Powers of Attorney and the Court of Protection

POWERS OF ATTORNEY

A Power of Attorney is a legal document that you make to allow someone (the ‘Attorney’) to make decisions on your behalf.   There are different sorts of Power of Attorney for different circumstances including a General Power of Attorney and a Lasting Power of Attorney (LPA). A Power of Attorney must be made when you are fully mentally capable.

A General Power of Attorney will cease if you lose capacity. An LPA is more complicated and time consuming but will continue if you lose capacity.

An LPA can only be used when it is registered with the Office of Public Guardian and a registration fee per document paid. A General Power of Attorney does not require registration.

There are two types and we recommend you have both:

A Financial Decisions LPA, allows your Attorney to make financial decisions on your behalf about your property and affairs.   It does not allow your Attorney to make decisions about your personal welfare.

A Health and Care Decisions LPA allows your Attorney to make decisions on your behalf about your personal welfare, including whether to give or refuse consent to medical treatment on your behalf and deciding where you live if you have lost capacity. It does not allow your Attorney to make decisions about your property and affairs.

For more details see the attached guide to LPA’s

COURT OF PROTECTION

The Court of Protection is a specialist court for those who lack the capacity to deal with their own affairs, and who do not have a Power of Attorney in place appointing Attorneys to act on their behalf.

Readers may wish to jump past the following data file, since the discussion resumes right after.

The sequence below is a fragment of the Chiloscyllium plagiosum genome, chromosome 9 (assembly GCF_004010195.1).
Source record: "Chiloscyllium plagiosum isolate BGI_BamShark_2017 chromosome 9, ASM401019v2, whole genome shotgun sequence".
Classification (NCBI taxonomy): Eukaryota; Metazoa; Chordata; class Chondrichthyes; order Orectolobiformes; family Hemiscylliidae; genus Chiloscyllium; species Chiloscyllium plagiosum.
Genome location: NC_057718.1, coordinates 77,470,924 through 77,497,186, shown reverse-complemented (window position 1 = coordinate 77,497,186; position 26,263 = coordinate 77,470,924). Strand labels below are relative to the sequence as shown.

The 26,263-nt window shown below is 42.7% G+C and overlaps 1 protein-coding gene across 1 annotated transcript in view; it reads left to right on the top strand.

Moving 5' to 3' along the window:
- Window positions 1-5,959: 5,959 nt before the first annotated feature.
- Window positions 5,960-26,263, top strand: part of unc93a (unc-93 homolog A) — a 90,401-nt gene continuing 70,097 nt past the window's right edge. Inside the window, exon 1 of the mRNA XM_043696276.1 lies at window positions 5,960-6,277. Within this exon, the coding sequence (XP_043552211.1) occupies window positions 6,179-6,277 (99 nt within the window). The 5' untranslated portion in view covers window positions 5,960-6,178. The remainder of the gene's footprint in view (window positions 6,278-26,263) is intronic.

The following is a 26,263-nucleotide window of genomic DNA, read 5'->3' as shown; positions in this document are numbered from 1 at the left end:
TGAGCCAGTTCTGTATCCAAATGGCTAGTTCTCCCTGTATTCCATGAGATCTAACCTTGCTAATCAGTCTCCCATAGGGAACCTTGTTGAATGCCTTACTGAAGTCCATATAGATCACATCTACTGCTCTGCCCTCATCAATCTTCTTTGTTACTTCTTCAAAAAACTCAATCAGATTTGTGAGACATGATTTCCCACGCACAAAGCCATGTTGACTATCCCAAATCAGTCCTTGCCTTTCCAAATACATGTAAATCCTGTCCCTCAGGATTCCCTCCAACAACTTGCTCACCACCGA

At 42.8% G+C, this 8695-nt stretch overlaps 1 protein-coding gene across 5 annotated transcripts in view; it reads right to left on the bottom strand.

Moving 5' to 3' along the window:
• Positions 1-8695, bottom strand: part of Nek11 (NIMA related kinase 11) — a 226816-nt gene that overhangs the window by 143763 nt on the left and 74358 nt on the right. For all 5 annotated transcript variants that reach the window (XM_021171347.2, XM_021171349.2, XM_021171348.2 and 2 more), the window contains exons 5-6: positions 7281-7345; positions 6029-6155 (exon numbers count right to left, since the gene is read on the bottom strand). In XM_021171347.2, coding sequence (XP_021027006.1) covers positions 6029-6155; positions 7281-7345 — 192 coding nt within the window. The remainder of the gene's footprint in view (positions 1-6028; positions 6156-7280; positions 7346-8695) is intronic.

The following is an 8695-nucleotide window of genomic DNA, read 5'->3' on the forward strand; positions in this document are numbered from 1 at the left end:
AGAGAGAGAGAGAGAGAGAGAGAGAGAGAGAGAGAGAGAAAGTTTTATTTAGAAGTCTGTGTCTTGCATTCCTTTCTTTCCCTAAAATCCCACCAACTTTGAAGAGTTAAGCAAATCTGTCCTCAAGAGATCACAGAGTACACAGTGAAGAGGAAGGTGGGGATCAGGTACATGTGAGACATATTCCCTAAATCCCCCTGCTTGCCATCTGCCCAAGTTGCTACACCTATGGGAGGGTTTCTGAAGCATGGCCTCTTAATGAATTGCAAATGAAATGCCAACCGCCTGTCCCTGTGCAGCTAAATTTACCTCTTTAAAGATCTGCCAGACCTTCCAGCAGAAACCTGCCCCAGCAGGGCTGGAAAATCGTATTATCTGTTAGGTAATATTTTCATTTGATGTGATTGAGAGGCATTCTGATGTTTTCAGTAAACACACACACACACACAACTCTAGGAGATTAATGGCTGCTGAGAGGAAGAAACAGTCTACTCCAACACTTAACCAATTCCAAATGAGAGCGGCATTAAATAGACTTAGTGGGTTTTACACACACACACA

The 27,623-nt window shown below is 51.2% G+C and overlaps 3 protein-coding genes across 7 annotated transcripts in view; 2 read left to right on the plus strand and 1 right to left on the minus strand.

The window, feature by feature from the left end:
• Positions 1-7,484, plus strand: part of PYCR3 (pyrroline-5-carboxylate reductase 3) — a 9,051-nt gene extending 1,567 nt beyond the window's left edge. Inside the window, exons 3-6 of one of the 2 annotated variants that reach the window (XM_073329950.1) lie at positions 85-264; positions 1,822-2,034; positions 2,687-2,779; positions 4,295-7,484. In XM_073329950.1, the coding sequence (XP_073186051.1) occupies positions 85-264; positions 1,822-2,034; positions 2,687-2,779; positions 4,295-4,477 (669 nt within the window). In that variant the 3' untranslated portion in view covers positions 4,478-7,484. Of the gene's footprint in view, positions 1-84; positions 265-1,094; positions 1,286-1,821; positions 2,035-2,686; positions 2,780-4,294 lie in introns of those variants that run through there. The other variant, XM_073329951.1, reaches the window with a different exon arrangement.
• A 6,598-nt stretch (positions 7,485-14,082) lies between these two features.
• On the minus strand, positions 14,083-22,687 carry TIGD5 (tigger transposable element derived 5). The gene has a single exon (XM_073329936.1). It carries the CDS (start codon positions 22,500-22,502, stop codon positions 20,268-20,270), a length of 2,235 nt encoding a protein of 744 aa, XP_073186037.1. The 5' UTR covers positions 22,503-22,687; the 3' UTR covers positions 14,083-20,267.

If you or a loved one loses or lacks the capacity to deal with personal affairs and there is no Power of Attorney, an application can be made to the Court of Protection to appoint a Deputy. The Deputy may then act on the person’s behalf. Partners of Pengillys are often appointed as a Deputy.

The framework for dealing with those wishing to apply to the Court of Protection is provided by the Mental Capacity Act 2005, which sets out five Statutory Principles that the court must follow in order to protect those involved.

Applying to the court to appoint a Deputy can be complex and involves a series of forms and requests for information. Once appointed, a Deputy is required to carry out various duties including making a Deputy Report to the Court on each anniversary of the Order.

We have considerable expertise in dealing with Court of Protection applications and pride ourselves in guiding potential Deputies through a process that can be challenging both technically and emotionally. Please contact us to find out more.

 

Download LPA Guide


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